Bystander Effect Our hypothesis was disproved in that the bystander effect made it less likely for strangers to help out. The bystander effect is defined as the following: the more people present when help is needed, the less likely any of them is provide assistance. At first glance, we assumed that it would be the opposite effect. We automatically were led to believe that there was a safety in number. However, while testing out our theory, the hypothesis turned out to be false. The more people there were around in place of an accident or an incidence, the longer it took for them to approach the person (in this case Courtney and Anna).
Although it was hard to understand most of the results in our project, we were able to realize that it was very unlikely that people would help and jump in to assist us if they are unaware of what happened or if they perceive the situation as being too ambiguous to interfere with. After the final filming of our video projects, we were able to distinguish the two different scenarios that we faced. For some of the scenarios in our film, people were rather quick to jump into help. For example, when Courtney fell in the mall, two ladies who were passing by rushed to help her up after watching her fall.
However, this was completely different from the result that we had in the school track field, when it took nearly about 20 minutes for someone to finally help Courtney up. We were able to pick up on the fact that there were much less people around in the mall than there was students running on the track field during Courtney’s fall. This supported the bystander effect in that the more people there were (about forty students vs about three to five in the mall) the longer it took for them to help. Our results also helped us to see that strangers helped only when they thought that they were responsible to.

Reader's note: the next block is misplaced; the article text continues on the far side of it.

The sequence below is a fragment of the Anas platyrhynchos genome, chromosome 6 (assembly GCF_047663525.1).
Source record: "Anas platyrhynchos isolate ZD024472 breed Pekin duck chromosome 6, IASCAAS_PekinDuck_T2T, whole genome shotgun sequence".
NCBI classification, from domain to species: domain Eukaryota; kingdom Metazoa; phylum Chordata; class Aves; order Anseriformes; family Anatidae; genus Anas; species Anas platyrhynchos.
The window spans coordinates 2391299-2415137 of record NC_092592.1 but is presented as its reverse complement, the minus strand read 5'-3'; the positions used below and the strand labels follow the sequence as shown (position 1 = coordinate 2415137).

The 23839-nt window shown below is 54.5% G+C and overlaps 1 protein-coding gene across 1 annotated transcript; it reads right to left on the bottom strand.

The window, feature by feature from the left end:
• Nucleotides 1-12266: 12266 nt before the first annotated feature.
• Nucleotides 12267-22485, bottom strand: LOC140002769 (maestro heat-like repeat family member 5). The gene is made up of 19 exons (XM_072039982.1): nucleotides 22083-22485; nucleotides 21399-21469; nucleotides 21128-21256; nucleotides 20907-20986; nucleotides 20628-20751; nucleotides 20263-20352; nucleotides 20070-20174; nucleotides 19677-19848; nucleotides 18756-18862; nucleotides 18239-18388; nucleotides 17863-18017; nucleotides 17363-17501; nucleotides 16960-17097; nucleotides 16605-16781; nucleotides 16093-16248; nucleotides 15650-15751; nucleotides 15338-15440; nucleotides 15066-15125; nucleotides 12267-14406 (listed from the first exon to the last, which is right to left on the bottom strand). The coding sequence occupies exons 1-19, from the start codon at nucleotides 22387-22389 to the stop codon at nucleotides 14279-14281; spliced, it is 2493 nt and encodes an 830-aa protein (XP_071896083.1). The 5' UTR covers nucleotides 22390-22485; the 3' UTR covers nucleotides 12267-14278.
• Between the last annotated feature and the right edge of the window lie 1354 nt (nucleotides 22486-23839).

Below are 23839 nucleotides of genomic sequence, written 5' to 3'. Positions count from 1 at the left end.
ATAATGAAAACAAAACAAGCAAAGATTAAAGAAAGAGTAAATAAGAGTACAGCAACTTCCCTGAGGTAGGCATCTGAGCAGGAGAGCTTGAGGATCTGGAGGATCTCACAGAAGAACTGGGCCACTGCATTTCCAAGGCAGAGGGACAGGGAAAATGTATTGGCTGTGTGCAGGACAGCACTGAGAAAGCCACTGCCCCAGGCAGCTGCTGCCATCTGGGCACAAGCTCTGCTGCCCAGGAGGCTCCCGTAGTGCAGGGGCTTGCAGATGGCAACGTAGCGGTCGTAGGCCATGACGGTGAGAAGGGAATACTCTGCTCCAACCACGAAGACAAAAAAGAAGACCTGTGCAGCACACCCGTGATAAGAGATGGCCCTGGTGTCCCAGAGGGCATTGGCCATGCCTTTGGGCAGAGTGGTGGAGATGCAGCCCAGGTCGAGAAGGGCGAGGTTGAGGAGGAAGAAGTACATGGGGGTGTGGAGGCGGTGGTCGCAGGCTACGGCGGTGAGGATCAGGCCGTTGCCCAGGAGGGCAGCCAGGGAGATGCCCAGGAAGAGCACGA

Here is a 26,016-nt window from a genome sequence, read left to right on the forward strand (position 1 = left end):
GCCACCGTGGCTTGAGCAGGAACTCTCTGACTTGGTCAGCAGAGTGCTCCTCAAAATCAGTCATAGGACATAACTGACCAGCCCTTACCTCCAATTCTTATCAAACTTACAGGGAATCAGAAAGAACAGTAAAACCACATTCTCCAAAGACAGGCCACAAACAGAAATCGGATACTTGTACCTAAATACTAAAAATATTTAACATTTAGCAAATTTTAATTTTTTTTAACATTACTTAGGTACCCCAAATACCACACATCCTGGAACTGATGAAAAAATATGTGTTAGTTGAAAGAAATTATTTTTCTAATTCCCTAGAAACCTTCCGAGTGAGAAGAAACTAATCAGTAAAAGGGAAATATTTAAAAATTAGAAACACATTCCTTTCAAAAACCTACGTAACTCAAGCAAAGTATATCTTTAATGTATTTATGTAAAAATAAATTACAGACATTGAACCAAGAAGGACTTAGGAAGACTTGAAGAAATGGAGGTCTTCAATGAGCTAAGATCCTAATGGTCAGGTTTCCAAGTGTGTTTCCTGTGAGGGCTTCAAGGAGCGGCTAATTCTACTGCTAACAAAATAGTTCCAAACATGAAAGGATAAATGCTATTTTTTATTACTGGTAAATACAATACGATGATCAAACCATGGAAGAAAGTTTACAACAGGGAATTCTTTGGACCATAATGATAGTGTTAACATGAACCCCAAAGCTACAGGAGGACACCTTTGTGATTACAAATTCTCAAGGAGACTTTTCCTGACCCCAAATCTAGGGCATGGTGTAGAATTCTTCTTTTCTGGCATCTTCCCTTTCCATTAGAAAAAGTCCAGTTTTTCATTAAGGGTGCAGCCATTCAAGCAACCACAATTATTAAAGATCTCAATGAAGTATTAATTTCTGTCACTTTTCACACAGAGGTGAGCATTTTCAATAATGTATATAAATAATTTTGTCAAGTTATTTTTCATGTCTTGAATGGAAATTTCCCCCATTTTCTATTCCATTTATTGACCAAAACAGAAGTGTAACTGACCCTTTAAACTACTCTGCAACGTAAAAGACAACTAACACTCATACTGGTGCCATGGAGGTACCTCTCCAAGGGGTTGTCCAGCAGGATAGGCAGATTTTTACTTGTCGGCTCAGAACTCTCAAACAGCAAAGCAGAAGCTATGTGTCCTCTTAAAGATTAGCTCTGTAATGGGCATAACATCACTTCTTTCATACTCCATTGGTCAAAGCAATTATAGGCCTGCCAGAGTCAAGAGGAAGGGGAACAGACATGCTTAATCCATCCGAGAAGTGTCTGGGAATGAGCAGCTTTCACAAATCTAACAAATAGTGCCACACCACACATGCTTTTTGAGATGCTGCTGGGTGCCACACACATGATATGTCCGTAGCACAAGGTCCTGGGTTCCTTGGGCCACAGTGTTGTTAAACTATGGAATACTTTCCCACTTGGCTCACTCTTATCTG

Factors such as age, and gender contributed to a big part of the final result. After conducting this experiment we also recognized that many more people were willing to help than we expected once they assessed the situation and determined that help was really required. However, in a couple instances observers walked right by acting as if they did not see us. We noticed that we were more likely to receive assistance in a store atmosphere and later realized it was the employee’s responsibility to help us.
It is possible that they didn’t immediately help us because there were a lot of people around and they experienced diffusion of responsibility. It surprised us how quickly people were willing to help even if they did not know us. There were not any flaws or shortcomings that stood out too much. We made sure that our video was hidden from sight so that people would not suspect anything of the falls. We also made sure that we tested out the difference environments (a big number of people vs a couple) to further prove the bystander effect.
We also tried to make to falls seem believable so that people would act as they would in reality because we knew that the people’s awareness of the experiment would usually change their behaviors. Although the project seemed to be pretty successful, future research regarding the bystander effect could include more varieties such as the gender, age, or even the physique of the victim. Even though this was hard to test out in our group because of the fact that we were all the same gender, and were of similar age, it would be an interesting project and research for the future.